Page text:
I am a former player. My perception of sport will always be seen through the invisible crossbar that still covers my views and opinions. Players deserve everything they get. I begrudge them nothing and will never turn my back on my brothers that play this game.
I was a good soldier. I would not cross the picket-line in 1987 and my resolution (and many others) has helped today’s players reap the benefits of our collective labor. I had no business towing the line as a wedge-busting, second-year, unproven player but there I stood outside of Busch Stadium, holding my sign high.
I watched Pro Bowlers, great football players, leaders of our team cross the line and get paid while I held my sign high, standing firm so those Pro Bowlers would one day have the right to become free-agents and get paid…again.
So you’ll have to pardon my disdain for what is going on in the NFL.
The scorched-earth policy being deployed by both sides of the labor dispute between the NFL and the NFLTA (National Football Trade Association) is nauseating.
I understand negotiations and the pomp, circumstance and subterfuge that accompanies it but in the name of inevitable civility, why act like enemies instead of partners?
The new CBA needs to be a win-win situation for the NFL and the NFLTA. Their productive partnership will go on after all is said-and-done. It is this reality and the relative labor peace they have enjoyed for years that has made this league a juggernaut.
There must be a win-win situation in this for both sides when you’re dividing up 9-billion dollars, right? The union/trade association needs to be strong and so does ownership.
So get it right.
We don’t need the NFL’s lead negotiator, Jeff Pasch, saying the union “walked away from negotiations” when the owners were prepared to lock the players out if a deal was not struck. And we don’t need the NFLPA advising potential first-round draft picks not to go to Radio City Music Hall in New York on draft day and be “seen with executives from the NFL.”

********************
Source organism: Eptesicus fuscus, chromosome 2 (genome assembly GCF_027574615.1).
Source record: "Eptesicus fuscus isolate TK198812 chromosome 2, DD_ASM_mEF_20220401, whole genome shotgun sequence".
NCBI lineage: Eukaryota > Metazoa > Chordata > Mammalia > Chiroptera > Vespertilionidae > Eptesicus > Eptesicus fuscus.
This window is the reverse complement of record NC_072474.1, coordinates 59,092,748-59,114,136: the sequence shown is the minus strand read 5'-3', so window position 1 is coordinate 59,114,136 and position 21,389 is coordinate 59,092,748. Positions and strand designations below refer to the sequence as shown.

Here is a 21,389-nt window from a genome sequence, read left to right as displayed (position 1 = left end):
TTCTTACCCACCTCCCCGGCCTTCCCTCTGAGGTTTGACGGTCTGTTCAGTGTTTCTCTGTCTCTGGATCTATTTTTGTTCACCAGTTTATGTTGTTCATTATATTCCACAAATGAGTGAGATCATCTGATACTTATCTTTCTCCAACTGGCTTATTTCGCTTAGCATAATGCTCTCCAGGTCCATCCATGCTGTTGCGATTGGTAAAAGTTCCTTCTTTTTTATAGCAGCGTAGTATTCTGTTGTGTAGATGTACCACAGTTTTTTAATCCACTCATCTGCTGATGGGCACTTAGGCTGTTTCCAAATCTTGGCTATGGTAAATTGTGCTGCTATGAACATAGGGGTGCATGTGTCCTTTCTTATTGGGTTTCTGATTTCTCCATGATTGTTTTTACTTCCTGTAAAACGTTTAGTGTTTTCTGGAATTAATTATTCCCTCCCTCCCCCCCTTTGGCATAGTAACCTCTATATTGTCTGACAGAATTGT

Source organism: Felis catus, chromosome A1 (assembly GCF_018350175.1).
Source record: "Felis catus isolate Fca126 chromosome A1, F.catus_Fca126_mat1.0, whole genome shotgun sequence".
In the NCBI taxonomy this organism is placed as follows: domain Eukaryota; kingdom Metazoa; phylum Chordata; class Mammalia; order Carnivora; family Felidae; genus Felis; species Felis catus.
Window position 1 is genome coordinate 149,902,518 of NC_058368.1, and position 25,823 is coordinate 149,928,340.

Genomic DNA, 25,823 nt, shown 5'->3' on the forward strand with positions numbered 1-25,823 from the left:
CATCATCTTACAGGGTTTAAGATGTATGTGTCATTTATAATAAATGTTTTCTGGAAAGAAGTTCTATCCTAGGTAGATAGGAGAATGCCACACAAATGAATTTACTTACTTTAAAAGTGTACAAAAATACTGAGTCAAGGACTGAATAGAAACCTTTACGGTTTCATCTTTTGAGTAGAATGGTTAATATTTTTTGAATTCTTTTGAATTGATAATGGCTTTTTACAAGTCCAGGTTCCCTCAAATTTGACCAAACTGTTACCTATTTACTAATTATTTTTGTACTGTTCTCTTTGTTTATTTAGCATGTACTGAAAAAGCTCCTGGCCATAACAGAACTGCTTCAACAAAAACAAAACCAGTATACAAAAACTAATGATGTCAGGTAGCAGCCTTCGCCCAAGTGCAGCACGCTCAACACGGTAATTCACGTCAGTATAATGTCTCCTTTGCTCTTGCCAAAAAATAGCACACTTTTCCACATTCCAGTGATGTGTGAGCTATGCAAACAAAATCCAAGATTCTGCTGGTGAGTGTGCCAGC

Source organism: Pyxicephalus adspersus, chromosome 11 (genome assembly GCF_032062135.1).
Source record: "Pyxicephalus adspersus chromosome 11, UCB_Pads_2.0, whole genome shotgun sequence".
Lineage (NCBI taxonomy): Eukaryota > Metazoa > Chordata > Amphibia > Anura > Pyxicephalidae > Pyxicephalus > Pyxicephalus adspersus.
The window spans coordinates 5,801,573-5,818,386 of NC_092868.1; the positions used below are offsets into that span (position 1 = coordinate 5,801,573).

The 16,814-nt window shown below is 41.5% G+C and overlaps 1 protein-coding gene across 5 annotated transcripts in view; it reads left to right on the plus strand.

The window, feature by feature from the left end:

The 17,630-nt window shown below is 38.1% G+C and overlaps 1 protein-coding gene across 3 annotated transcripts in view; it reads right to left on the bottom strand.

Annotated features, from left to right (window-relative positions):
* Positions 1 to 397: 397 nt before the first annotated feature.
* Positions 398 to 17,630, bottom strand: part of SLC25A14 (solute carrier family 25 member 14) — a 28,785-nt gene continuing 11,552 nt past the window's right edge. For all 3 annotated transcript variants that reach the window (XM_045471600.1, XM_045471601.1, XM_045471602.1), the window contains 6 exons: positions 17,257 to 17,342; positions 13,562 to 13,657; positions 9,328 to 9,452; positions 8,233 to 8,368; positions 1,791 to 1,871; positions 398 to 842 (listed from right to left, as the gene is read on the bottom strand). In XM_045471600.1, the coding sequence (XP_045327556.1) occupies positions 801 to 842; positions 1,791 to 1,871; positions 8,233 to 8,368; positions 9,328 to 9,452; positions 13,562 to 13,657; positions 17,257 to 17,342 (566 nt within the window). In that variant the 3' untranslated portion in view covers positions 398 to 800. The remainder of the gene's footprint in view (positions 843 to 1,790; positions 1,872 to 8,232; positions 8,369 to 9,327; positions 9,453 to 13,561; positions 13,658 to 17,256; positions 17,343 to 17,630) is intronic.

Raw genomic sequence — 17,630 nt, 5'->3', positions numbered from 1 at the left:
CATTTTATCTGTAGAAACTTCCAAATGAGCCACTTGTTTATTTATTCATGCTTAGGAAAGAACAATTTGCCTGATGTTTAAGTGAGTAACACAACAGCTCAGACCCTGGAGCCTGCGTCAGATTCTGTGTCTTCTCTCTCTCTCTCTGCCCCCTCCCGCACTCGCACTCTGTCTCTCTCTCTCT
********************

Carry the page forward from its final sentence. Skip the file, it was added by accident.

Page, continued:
This is not only counter-productive, myopic and wrong-headed but counter-intuitive.
Counter-intuitive because there will be a league, there will be an NFL, there will be a union with players and there will be football. Why are both sides acting like their will be blood?
They need each other and know it; but how will the fans react to battering the other, prolonging the inevitable and burning games when so many people are hurting in this country? Many people in this country – football fans – have lost their jobs, lost their homes and lost their way of life.
How do they feel about this bellicose tone and warlike posture? How do fans feel about one side getting over on the other, holding them down under a white-knuckled thumb?
Maya Angelo, 20th century poet and performer, said, “People will forget what you said, people will forget what you did, but people will never forget how you made them feel.”
I cannot empathize with ownership. I have no idea what it’s like to own a professional football team but something tells me it doesn’t suck buttermilk.
But I can expect more from my former union/trade association.
DeMaurice Smith made a bad decision when he told the players to walk onto the field before preseason games and hoist the index-finger into the air in a sign of solidarity as if the players were honoring Lech Wałęsa (google it, my Young Crunks!) or working in a southeast Asian sweatshop.
He also made a bad decision when he used the word “war” to describe the battle between both parties.
Now he wants prospects to miss the NFL draft and have them and their families attend their make-shift draft party – a draft party the “trade association” is throwing together as I write this!
Is there any wonder that a poll came out in support of ownership?
USA TODAY: Whom do you blame for the NFL lockout?
DeMaurice Smith and the players – 37%
Roger Goodell and the owners – 29%
Both sides – 34%
Why are these numbers skewed toward ownership?
Most fans understand that people watch the game because of the players. Most fans understand these players are going to pay the price with their health down the road. Most fans don’t usually rally around the flag of billionaires. Most fans love their heroes.
But, in a very unscientific way, people are siding with owners? Since when?
Since the NFLTA made bad decisions: like advising players to skip their moment in the sun on draft day.